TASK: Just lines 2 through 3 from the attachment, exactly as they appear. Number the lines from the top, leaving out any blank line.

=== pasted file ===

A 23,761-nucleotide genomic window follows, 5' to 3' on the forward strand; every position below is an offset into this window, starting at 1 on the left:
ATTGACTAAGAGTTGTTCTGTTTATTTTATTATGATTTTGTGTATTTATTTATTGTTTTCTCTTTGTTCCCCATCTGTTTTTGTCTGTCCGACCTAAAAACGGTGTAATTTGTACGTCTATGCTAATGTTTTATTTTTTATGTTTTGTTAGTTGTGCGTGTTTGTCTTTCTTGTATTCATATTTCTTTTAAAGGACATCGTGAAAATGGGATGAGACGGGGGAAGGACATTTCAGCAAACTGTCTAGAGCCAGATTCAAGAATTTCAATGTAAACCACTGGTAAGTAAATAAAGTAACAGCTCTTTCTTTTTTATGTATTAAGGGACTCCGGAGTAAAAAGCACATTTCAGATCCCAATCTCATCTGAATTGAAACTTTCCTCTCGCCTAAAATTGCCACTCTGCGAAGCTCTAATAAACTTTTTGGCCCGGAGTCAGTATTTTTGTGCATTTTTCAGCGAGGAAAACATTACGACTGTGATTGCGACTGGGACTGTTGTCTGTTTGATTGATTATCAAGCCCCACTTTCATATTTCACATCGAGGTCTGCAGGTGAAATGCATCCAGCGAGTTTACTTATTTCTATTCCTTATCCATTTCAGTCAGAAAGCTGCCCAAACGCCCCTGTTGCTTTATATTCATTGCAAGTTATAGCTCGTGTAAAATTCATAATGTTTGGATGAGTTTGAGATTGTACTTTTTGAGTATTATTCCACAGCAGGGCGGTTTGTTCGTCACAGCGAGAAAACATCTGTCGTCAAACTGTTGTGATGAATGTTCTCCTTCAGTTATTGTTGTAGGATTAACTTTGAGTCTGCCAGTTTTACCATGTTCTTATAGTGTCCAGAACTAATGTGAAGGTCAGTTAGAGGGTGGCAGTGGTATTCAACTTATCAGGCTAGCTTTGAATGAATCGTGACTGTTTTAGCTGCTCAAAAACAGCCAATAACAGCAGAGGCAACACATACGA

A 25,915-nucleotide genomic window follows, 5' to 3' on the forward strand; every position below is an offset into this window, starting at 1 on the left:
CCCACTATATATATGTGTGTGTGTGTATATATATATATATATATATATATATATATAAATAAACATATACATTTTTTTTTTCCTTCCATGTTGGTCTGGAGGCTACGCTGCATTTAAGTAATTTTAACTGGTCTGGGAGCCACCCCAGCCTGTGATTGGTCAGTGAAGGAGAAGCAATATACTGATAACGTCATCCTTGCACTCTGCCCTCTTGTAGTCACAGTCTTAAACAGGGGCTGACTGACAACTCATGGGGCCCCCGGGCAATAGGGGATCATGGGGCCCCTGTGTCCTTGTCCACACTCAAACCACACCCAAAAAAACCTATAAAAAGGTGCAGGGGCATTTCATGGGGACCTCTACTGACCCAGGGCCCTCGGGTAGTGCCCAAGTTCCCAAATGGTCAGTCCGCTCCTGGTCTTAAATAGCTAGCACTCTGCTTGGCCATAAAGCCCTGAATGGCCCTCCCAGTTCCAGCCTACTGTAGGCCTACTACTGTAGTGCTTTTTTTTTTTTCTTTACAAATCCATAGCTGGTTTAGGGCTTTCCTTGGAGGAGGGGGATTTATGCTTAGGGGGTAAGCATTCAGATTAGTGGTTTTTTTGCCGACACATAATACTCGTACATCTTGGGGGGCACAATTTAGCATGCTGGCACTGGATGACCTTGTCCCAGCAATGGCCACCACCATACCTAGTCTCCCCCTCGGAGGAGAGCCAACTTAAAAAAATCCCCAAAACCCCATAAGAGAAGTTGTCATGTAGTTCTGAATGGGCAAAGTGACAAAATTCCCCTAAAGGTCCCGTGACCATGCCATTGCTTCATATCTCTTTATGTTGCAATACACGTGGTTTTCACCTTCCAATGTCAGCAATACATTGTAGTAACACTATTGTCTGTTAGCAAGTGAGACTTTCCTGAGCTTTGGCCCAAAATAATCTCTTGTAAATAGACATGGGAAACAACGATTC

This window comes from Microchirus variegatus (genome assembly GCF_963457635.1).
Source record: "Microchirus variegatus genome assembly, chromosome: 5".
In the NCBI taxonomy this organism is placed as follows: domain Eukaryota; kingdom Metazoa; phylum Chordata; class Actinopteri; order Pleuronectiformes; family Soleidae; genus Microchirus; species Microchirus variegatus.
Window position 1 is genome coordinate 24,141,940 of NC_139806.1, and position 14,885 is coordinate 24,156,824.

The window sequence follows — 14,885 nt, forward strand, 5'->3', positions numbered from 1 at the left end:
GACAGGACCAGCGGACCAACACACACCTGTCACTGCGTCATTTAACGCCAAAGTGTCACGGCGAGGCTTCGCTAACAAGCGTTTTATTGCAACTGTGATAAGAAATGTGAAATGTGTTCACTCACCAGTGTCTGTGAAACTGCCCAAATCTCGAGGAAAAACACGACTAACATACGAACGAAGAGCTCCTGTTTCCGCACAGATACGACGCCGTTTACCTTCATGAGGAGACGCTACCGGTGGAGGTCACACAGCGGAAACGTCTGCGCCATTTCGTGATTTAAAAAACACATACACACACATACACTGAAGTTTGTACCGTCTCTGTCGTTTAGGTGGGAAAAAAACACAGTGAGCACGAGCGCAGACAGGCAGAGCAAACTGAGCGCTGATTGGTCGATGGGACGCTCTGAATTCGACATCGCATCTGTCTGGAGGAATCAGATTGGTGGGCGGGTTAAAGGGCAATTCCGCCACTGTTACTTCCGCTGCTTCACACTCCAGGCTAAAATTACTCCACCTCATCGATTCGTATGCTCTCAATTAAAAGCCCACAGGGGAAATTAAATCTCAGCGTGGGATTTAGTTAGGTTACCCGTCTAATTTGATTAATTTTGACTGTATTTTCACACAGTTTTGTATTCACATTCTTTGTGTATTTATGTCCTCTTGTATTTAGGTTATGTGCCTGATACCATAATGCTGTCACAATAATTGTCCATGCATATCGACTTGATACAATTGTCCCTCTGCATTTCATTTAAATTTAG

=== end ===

ATTGACTAAGAGTTGTTCTGTTTATTTTATTATGATTTTGTGTATTTATTTATTGTTTTCTCTTTGTTCCCCATCTGTTTTTGTCTGTCCGACCTAAAAACGGTGTAATTTGTACGTCTATGCTAATGTTTTATTTTTTATGTTTTGTTAGTTGTGCGTGTTTGTCTTTCTTGTATTCATATTTCTTTTAAAGGACATCGTGAAAATGGGATGAGACGGGGGAAGGACATTTCAGCAAACTGTCTAGAGCCAGATTCAAGAATTTCAATGTAAACCACTGGTAAGTAAATAAAGTAACAGCTCTTTCTTTTTTATGTATTAAGGGACTCCGGAGTAAAAAGCACATTTCAGATCCCAATCTCATCTGAATTGAAACTTTCCTCTCGCCTAAAATTGCCACTCTGCGAAGCTCTAATAAACTTTTTGGCCCGGAGTCAGTATTTTTGTGCATTTTTCAGCGAGGAAAACATTACGACTGTGATTGCGACTGGGACTGTTGTCTGTTTGATTGATTATCAAGCCCCACTTTCATATTTCACATCGAGGTCTGCAGGTGAAATGCATCCAGCGAGTTTACTTATTTCTATTCCTTATCCATTTCAGTCAGAAAGCTGCCCAAACGCCCCTGTTGCTTTATATTCATTGCAAGTTATAGCTCGTGTAAAATTCATAATGTTTGGATGAGTTTGAGATTGTACTTTTTGAGTATTATTCCACAGCAGGGCGGTTTGTTCGTCACAGCGAGAAAACATCTGTCGTCAAACTGTTGTGATGAATGTTCTCCTTCAGTTATTGTTGTAGGATTAACTTTGAGTCTGCCAGTTTTACCATGTTCTTATAGTGTCCAGAACTAATGTGAAGGTCAGTTAGAGGGTGGCAGTGGTATTCAACTTATCAGGCTAGCTTTGAATGAATCGTGACTGTTTTAGCTGCTCAAAAACAGCCAATAACAGCAGAGGCAACACATACGA

A 25,915-nucleotide genomic window follows, 5' to 3' on the forward strand; every position below is an offset into this window, starting at 1 on the left: